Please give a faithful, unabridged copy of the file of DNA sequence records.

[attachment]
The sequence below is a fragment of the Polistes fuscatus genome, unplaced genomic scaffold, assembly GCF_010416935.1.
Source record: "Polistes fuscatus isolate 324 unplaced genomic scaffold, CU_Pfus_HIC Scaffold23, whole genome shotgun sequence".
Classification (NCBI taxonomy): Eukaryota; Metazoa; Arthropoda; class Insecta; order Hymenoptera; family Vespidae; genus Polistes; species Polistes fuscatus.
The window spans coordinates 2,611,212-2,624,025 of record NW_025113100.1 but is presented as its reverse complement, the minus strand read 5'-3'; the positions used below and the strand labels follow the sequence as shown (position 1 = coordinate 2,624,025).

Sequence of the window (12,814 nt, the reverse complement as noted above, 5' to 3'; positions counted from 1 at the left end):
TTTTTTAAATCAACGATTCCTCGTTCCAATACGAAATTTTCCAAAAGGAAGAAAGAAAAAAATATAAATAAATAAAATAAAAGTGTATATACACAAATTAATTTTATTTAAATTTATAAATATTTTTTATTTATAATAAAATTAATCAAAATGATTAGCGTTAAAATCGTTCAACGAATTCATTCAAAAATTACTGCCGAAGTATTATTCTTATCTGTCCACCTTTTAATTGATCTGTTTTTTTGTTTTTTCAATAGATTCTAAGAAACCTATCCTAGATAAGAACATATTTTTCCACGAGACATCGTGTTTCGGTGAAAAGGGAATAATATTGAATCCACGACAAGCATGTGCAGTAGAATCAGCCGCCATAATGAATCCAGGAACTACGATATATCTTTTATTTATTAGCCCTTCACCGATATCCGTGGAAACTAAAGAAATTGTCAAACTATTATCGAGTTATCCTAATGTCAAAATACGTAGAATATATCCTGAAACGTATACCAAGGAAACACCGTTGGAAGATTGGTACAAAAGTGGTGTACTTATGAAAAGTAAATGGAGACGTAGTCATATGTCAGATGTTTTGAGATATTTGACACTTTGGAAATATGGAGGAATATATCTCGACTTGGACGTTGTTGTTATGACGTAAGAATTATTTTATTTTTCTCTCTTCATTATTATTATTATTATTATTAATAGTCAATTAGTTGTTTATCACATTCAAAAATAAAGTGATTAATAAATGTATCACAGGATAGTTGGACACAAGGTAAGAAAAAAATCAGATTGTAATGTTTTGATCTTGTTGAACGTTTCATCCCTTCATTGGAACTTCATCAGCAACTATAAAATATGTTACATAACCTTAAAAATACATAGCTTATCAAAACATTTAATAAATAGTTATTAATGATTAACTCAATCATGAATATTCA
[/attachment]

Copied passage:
The sequence below is a fragment of the Polistes fuscatus genome, unplaced genomic scaffold, assembly GCF_010416935.1.
Source record: "Polistes fuscatus isolate 324 unplaced genomic scaffold, CU_Pfus_HIC Scaffold23, whole genome shotgun sequence".
Classification (NCBI taxonomy): Eukaryota; Metazoa; Arthropoda; class Insecta; order Hymenoptera; family Vespidae; genus Polistes; species Polistes fuscatus.
The window spans coordinates 2,611,212-2,624,025 of record NW_025113100.1 but is presented as its reverse complement, the minus strand read 5'-3'; the positions used below and the strand labels follow the sequence as shown (position 1 = coordinate 2,624,025).

Sequence of the window (12,814 nt, the reverse complement as noted above, 5' to 3'; positions counted from 1 at the left end):
TTTTTTAAATCAACGATTCCTCGTTCCAATACGAAATTTTCCAAAAGGAAGAAAGAAAAAAATATAAATAAATAAAATAAAAGTGTATATACACAAATTAATTTTATTTAAATTTATAAATATTTTTTATTTATAATAAAATTAATCAAAATGATTAGCGTTAAAATCGTTCAACGAATTCATTCAAAAATTACTGCCGAAGTATTATTCTTATCTGTCCACCTTTTAATTGATCTGTTTTTTTGTTTTTTCAATAGATTCTAAGAAACCTATCCTAGATAAGAACATATTTTTCCACGAGACATCGTGTTTCGGTGAAAAGGGAATAATATTGAATCCACGACAAGCATGTGCAGTAGAATCAGCCGCCATAATGAATCCAGGAACTACGATATATCTTTTATTTATTAGCCCTTCACCGATATCCGTGGAAACTAAAGAAATTGTCAAACTATTATCGAGTTATCCTAATGTCAAAATACGTAGAATATATCCTGAAACGTATACCAAGGAAACACCGTTGGAAGATTGGTACAAAAGTGGTGTACTTATGAAAAGTAAATGGAGACGTAGTCATATGTCAGATGTTTTGAGATATTTGACACTTTGGAAATATGGAGGAATATATCTCGACTTGGACGTTGTTGTTATGACGTAAGAATTATTTTATTTTTCTCTCTTCATTATTATTATTATTATTATTAATAGTCAATTAGTTGTTTATCACATTCAAAAATAAAGTGATTAATAAATGTATCACAGGATAGTTGGACACAAGGTAAGAAAAAAATCAGATTGTAATGTTTTGATCTTGTTGAACGTTTCATCCCTTCATTGGAACTTCATCAGCAACTATAAAATATGTTACATAACCTTAAAAATACATAGCTTATCAAAACATTTAATAAATAGTTATTAATGATTAACTCAATCATGAATATTCA